Jan 23, 2006

Key success factor #3: Deploy faster by leveraging the experience of other banks around the world

(This is the fourth post in a series on key success factors and common mistakes.)

This is basic common sense that is sometimes overlooked. It’s tempting to think that everything in one’s own market is so unique that one cannot get much practical value out of looking at what others are doing in other parts of the world. I thoroughly enjoy the differences between markets and cultures, but at the same time it seems that more and more things work the same in lots of places. The fact that more and more brands are able to thrive globally illustrates this point.

When a bank proposes its payments services to a global retail organization like McDonald’s, Carrefour, BP or Pizza Hut, the bank rarely takes the initiative to call colleagues and peers at other banks in other countries to see how they have dealt with these same organizations. With commoditized payments services that are essentially the same everywhere, there is no real need to share knowledge and experience. Now, as banks increasingly focus on getting more value and revenue out of their payments data (here is an earlier post on this trend), their offerings to these global retail organizations will become more complex and more differentiated, and sharing knowledge and experience will become useful.

Welcome’s licensees all deal with the same global retail organizations, sometimes even at the same time. At any point in time several banks could be talking with the same retailer, each in a different country. Banks are showing a strong interest in understanding how their peers in other countries deal with these organizations and the types of marketing strategies that work in other parts of the world. When they are preparing a proposal say for BP, they want to be able to call a peer in another country to understand the marketing strategy that was successfully used with BP over there.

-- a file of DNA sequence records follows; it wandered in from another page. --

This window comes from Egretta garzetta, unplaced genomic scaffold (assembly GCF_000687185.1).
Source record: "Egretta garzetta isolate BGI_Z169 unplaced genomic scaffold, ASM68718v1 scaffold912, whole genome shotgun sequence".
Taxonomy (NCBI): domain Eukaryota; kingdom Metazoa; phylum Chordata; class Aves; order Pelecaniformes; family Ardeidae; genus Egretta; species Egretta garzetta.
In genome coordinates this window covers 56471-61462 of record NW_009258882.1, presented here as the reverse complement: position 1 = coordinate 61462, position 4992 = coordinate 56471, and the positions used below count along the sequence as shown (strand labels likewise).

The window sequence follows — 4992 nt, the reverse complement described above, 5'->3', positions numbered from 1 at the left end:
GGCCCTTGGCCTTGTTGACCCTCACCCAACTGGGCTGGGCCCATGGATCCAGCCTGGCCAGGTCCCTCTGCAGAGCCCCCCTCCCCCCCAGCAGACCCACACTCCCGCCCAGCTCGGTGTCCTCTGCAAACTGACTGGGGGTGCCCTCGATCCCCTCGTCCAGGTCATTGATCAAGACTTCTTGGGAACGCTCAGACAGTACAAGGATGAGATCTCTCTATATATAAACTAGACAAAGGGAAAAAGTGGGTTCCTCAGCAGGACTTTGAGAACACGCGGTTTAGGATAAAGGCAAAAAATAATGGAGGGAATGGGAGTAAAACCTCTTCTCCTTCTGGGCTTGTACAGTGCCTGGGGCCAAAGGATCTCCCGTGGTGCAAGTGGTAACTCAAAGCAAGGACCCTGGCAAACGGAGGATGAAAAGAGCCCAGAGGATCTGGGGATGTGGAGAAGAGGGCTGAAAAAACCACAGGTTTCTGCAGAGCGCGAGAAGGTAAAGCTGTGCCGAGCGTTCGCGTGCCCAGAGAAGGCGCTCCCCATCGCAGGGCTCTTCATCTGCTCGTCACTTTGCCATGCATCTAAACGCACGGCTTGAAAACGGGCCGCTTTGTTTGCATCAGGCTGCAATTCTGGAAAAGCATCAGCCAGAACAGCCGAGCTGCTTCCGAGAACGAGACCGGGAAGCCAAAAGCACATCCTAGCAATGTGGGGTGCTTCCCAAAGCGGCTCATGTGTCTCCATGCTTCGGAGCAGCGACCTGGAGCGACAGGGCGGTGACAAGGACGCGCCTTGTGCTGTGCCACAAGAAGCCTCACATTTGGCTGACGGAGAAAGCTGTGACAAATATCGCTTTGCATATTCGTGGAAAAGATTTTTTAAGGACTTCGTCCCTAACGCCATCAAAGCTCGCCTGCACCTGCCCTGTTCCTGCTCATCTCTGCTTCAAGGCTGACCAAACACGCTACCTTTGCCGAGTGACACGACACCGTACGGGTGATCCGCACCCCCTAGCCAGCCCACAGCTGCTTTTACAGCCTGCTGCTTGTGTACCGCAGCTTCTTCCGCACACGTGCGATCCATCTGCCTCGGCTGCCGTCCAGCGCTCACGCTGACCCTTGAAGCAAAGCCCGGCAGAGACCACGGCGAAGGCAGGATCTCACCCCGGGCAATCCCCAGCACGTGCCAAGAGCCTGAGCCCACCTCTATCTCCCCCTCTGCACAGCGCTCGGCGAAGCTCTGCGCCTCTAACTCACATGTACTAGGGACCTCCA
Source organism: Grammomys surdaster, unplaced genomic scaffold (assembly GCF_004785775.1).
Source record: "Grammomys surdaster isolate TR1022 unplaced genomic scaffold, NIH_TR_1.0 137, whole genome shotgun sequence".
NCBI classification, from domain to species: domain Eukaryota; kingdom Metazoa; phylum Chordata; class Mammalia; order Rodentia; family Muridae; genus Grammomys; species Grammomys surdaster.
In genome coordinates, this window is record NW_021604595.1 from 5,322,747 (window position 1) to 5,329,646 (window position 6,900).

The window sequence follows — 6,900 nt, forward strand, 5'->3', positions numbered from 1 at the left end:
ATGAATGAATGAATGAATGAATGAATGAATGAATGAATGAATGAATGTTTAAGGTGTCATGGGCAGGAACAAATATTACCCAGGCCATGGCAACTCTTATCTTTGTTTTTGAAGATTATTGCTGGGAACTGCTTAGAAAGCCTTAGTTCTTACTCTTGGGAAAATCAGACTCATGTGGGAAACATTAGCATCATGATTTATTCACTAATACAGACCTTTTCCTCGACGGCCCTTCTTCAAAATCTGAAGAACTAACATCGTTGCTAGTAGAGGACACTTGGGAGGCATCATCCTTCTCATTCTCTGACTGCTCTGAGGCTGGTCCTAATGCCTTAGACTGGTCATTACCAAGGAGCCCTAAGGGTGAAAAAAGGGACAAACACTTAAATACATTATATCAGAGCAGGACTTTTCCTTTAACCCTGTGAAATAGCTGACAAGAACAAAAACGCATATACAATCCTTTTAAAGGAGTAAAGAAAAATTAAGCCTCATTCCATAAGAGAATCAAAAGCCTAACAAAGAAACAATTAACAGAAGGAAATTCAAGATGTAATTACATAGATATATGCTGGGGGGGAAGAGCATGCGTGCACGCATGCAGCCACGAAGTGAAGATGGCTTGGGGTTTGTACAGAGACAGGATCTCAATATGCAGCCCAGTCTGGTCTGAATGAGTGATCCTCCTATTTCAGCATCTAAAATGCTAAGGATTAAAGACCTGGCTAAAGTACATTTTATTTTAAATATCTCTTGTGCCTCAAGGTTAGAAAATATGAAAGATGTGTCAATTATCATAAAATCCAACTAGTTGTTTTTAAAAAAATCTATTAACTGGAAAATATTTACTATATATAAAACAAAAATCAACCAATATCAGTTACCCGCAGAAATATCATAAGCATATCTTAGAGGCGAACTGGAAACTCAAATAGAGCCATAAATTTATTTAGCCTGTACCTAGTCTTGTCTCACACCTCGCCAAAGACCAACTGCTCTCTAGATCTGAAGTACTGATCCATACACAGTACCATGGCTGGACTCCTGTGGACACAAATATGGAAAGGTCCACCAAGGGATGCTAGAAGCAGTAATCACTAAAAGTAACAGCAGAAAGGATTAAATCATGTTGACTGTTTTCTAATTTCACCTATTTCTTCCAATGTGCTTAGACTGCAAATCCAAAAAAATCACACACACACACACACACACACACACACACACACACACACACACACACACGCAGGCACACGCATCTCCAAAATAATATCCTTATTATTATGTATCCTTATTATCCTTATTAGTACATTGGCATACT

Here is a simple example. UBL Bank helped Pizza Hut launch frequent buyer promotions in Pakistan and created a promotional flyer describing the special offers. The flyer was then shared with several other banks in other countries. A few months later, in Malaysia, Maybank helped Pizza Hut launch very similar promotions, using a very similar flyer.

There is an opportunity to go a step beyond that. Some banks are already talking with each other to explore achieving critical mass faster by accepting each other’s cards. This would instantly create a much larger cardholder base, therefore a larger number of potential customers for retailers, which always helps when negotiating payments services with large retailers like Carrefour, McDonald’s and BP.

Prior posts in this series:
5 key factors for success (and 7 common but critical mistakes)
Key success factor #1: Focus on enhancing the payment experience
Key success factor #2: Achieve cardholder critical mass very quickly, merchants will follow


Lee said...

I had the privelage of seeing some of the leaders in the Smart Card industry and you definitely fall into that category. Do you think that you are all working towards a mutual adoption of the Smart Card or finding yourself competing for a target market?

Aneace Haddad said...

I guess it would depend on who all the other players are. Lots of people are working towards making it easier and more profitable for banks to adopt smart cards. People within the associations, within banks themselves, processors and technology providers. At the same time, there is certainly intense competition among all of these players. People are struggling to come out on top in terms of the greatest added value. All healthty stuff for banks deploying smart cards.